Unique Insurance Co. Ltd says it is poised to making the brand a household name, sustain and improve its sterling performance despite the difficult economic conditions that confronted businesses last year.
The company is owned by influential local workers’ unions, a financial house and high net worth individuals. Ghana Mine Workers Union, Jislah Financial Holdings, TUC, including the Ghana National Association of Teachers and other cooperative organisations are the shareholders of the company.
Unique Insurance Co Ltd (UIC) which has seen a marked improvement in its performance recorded 9.2 million cedis in income revenue in 2015 as against 6.3 million cedis recorded in 2014.
Speaking in an interview with Times Business in Accra the Managing Director, Mr. Victor Obeng-Adiyiah said in total, the company grew by 46 per cent last year which is unprecedented in the history of the company.
He said the company had also chalked a very important feat by ending last year without any outstanding claims which he described as very magnificent achievement.
He attributed this performance to strategic measures put in place by the board, management and staff.
“We have three key areas that we focus on in our new face. They are our open door policy by management, excellent customer service and prompt payment of genuine claims. In the area of open door policy, we’re talking about all inclusive management where there is no boss no subordinate we are all one. A rare team work,” he said.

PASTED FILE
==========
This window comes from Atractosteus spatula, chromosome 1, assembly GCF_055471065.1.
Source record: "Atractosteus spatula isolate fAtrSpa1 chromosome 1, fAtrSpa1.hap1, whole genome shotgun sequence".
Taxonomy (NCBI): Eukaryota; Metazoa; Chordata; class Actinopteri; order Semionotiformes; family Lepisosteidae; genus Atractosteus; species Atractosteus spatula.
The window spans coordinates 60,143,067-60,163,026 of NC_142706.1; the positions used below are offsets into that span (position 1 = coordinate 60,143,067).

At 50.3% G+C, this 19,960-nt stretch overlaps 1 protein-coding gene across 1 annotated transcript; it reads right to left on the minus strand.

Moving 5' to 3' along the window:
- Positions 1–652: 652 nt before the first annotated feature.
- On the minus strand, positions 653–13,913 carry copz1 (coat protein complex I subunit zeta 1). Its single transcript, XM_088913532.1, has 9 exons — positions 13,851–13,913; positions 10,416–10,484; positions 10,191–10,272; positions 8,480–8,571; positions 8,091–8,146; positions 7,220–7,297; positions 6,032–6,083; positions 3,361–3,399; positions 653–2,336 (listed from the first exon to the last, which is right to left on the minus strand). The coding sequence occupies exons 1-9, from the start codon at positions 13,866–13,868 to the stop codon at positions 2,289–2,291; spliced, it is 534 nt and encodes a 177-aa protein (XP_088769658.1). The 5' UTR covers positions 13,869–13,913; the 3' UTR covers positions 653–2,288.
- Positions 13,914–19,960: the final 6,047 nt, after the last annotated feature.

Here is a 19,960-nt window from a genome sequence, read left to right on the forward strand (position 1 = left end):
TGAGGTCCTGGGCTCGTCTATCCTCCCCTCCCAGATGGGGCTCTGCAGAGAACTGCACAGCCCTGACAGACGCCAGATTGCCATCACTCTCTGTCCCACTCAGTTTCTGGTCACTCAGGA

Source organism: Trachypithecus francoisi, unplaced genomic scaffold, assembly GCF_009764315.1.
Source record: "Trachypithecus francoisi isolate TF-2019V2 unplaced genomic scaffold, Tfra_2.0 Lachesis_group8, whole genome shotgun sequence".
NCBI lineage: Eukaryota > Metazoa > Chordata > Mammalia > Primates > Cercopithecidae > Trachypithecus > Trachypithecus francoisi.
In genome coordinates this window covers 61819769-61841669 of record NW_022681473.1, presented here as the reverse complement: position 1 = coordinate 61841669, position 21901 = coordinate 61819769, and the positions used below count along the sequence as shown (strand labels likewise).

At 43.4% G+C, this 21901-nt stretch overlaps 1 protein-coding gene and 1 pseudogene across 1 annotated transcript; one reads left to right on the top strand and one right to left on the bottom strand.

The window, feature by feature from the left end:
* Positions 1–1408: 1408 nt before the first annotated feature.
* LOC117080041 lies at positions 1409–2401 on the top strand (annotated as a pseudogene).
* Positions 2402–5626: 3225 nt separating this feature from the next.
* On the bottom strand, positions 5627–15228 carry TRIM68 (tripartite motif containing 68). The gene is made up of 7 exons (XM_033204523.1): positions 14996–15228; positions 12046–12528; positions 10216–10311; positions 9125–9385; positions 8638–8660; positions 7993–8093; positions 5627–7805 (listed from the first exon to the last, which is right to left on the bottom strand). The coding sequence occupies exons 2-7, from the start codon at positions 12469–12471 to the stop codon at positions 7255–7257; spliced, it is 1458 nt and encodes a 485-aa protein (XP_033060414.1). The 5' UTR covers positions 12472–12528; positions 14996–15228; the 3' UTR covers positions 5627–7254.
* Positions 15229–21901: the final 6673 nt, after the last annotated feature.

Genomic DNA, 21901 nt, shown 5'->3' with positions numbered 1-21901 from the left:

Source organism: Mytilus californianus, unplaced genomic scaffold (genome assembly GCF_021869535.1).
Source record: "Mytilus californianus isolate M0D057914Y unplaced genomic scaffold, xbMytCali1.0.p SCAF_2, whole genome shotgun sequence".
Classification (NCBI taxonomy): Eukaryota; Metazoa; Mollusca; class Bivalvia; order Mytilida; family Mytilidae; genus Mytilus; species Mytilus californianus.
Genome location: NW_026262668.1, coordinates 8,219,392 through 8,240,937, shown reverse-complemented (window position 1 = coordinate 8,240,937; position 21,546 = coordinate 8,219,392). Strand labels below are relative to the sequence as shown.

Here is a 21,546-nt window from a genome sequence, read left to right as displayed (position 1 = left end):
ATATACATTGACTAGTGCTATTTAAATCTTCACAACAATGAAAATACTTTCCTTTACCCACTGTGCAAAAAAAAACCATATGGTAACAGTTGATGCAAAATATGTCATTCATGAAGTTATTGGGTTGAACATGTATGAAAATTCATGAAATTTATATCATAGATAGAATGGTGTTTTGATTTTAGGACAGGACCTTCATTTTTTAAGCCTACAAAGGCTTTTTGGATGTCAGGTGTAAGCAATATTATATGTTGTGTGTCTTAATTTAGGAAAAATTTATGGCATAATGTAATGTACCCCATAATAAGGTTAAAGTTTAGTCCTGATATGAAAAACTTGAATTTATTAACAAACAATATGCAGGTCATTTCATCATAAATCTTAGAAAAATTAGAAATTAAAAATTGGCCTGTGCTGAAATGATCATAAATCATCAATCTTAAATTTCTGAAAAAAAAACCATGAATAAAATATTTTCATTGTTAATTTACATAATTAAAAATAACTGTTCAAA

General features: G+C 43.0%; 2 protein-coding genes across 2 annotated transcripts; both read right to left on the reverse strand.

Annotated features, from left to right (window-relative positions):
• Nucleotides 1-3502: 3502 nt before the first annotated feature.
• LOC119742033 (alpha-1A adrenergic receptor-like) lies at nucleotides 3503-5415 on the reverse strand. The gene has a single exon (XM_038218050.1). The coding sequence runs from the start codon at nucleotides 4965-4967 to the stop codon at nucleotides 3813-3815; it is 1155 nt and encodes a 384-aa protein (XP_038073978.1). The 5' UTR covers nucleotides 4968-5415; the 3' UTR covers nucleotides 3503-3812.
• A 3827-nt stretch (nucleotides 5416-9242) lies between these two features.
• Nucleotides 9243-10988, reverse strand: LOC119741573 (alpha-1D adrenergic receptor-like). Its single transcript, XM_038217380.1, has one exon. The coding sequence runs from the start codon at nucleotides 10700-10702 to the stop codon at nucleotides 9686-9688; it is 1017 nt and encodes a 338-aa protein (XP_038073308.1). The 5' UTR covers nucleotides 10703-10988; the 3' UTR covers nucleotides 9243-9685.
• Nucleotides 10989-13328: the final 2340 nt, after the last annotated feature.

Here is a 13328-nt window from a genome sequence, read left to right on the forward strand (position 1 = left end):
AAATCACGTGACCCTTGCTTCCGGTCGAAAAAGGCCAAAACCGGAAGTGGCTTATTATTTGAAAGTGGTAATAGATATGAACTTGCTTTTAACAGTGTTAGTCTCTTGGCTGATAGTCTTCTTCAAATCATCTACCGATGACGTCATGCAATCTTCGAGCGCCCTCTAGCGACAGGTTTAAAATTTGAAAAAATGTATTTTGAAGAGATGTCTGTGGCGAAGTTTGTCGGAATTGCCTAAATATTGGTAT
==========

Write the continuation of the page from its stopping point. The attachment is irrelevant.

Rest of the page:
The industry growth rate has been averagely 18 per cent over the last six years. The company has set an ambitious target to encourage additional growth in the coming years by winning more business from brokers and customers which will increase our market share by 2 per cent.” Mr. Obeng-Adiyiah said.
He cited premium undercutting as one of the major challenges confronting the industry adding that the practice was having a negative impact on the growth of the industry.
He explained Premium undercutting as the practice where an insurance company secretly offers clients unrealistically low premiums in order to gain a competitive advantage.
It must be emphasised that the practice is unethical as the National Insurance Commission (NIC) and Commissioner do not take kindly to that. The motive of engagement is usually to increase the business portfolio, but this invariably depletes the insurer’s reserves, making it difficult for them to honour claims sometimes.
He said the phenomenon must be nipped in the bud before it consumes the industry. We thank the National Insurance Commissioner for putting in place strict measures to punish companies that indulge in that.
Mr. Victor Obeng-Adiyiah said the outlook for Unique Insurance and the industry as a whole was very bright and described the recent increment in insurance premium as very positive for the industry.
He said the penetration of the market by insurance companies would perhaps deepen with the enforcement of Fire Insurance Act 724 section 184 (1) that says “every commercial building shall be insured with an insurer against the hazards of collapse, fire, earthquake, storm and flood, and an insurance policy issued for it”.